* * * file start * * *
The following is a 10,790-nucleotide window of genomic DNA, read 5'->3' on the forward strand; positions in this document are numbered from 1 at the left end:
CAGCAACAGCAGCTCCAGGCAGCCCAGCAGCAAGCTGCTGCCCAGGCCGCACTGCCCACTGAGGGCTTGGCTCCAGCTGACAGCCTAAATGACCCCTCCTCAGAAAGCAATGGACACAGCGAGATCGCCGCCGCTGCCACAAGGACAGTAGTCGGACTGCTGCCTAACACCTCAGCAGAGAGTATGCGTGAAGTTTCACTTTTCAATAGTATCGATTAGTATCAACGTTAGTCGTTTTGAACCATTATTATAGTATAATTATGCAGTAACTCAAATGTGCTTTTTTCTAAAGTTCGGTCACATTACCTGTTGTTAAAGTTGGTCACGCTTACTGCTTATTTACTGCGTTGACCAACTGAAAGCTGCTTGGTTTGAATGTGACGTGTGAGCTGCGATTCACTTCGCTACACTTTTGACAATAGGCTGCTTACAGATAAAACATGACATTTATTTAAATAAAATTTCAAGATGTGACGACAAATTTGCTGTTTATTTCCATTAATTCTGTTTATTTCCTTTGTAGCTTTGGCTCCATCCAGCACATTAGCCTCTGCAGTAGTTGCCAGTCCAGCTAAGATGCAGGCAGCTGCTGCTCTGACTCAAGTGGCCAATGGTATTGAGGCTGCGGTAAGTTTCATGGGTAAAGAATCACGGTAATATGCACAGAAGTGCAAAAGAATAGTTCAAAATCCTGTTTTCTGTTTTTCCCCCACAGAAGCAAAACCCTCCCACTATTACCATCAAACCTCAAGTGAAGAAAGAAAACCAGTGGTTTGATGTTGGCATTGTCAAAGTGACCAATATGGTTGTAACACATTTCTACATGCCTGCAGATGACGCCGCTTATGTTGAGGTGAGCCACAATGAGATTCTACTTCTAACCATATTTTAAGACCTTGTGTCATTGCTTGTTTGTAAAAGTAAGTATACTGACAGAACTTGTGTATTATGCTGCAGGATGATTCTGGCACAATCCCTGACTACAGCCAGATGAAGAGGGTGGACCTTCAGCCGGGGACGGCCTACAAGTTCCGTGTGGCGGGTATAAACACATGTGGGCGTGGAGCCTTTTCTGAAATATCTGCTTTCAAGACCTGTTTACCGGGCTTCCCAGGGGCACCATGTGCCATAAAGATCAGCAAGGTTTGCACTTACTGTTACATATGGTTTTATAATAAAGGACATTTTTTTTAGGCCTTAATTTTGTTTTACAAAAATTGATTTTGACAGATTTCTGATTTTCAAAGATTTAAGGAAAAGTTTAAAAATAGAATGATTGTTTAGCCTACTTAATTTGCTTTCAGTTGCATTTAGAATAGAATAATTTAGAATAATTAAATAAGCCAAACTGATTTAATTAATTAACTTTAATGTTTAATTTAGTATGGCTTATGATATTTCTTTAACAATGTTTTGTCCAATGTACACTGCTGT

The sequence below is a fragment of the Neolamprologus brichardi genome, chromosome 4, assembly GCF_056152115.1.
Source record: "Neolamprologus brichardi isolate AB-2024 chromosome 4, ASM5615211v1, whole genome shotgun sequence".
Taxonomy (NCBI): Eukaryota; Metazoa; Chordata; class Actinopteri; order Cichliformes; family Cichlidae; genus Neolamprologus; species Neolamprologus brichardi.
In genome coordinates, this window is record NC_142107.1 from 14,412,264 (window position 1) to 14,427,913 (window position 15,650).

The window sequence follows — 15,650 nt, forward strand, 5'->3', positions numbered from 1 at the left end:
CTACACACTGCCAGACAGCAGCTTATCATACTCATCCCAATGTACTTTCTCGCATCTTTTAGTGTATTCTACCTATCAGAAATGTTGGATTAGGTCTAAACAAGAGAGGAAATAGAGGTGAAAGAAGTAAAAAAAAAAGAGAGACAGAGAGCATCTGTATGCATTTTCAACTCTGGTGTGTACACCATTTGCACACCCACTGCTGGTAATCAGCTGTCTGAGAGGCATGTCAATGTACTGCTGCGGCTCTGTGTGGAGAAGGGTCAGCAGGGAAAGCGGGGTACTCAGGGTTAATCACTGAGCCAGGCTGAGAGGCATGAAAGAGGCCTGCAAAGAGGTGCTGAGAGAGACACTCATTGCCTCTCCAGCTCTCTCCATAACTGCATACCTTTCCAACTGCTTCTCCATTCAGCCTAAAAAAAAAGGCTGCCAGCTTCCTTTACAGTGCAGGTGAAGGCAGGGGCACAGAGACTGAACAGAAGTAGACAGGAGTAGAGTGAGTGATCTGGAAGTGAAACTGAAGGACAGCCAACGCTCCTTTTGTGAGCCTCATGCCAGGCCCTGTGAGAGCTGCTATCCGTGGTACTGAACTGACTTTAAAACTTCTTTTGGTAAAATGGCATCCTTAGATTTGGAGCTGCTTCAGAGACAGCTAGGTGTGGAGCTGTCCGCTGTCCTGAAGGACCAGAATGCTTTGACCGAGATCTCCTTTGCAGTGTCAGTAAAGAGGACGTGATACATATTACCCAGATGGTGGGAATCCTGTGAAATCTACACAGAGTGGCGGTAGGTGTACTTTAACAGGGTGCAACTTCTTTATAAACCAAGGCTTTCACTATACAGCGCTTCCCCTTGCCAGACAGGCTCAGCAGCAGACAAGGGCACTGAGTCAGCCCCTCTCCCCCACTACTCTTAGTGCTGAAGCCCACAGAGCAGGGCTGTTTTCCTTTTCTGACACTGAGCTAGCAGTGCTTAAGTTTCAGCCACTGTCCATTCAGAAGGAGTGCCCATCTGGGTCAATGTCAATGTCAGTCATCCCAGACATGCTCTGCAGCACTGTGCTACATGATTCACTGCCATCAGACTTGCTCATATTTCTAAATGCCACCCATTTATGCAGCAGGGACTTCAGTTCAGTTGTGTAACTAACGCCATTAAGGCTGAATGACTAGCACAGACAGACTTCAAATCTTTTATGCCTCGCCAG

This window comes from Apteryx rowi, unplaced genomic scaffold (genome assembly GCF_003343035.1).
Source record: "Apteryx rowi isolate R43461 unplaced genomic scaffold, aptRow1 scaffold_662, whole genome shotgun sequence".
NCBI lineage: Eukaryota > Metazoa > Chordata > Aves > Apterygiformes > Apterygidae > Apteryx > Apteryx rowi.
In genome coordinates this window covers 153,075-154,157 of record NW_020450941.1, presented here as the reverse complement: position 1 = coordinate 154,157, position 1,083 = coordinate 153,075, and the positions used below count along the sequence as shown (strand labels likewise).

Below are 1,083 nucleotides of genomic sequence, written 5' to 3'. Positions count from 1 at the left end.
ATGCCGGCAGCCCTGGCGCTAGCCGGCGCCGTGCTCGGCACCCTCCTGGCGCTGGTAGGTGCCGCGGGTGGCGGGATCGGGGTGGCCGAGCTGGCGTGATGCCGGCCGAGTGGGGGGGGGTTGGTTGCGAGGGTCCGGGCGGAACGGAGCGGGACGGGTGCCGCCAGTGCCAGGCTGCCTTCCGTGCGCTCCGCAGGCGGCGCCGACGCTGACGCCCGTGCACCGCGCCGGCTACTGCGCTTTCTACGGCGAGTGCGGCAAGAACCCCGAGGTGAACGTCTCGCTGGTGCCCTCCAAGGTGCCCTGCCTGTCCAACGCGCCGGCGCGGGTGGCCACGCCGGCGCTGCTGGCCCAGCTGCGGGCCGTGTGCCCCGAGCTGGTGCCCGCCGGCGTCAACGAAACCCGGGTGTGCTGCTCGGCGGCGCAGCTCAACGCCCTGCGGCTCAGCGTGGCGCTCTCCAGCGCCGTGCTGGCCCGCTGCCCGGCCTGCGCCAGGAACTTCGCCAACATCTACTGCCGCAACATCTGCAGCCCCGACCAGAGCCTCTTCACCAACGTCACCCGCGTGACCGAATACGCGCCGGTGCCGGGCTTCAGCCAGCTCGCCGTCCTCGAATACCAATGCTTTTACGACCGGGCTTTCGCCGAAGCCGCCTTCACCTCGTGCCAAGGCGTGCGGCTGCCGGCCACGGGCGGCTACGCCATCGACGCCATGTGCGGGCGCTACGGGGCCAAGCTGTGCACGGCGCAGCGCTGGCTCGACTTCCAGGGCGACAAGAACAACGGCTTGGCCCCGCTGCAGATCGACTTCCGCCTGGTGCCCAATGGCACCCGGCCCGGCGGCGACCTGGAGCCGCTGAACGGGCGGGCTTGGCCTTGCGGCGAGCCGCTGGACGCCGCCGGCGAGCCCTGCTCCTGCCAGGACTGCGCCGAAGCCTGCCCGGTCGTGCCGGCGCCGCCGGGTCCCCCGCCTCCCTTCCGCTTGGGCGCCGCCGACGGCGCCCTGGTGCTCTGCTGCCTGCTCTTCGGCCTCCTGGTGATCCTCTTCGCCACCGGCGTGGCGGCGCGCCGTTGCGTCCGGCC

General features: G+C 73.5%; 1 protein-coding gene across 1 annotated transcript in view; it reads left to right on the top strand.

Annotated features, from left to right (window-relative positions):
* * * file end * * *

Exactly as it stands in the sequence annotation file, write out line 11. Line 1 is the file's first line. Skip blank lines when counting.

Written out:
NCBI lineage: Eukaryota > Metazoa > Chordata > Aves > Apterygiformes > Apterygidae > Apteryx > Apteryx rowi.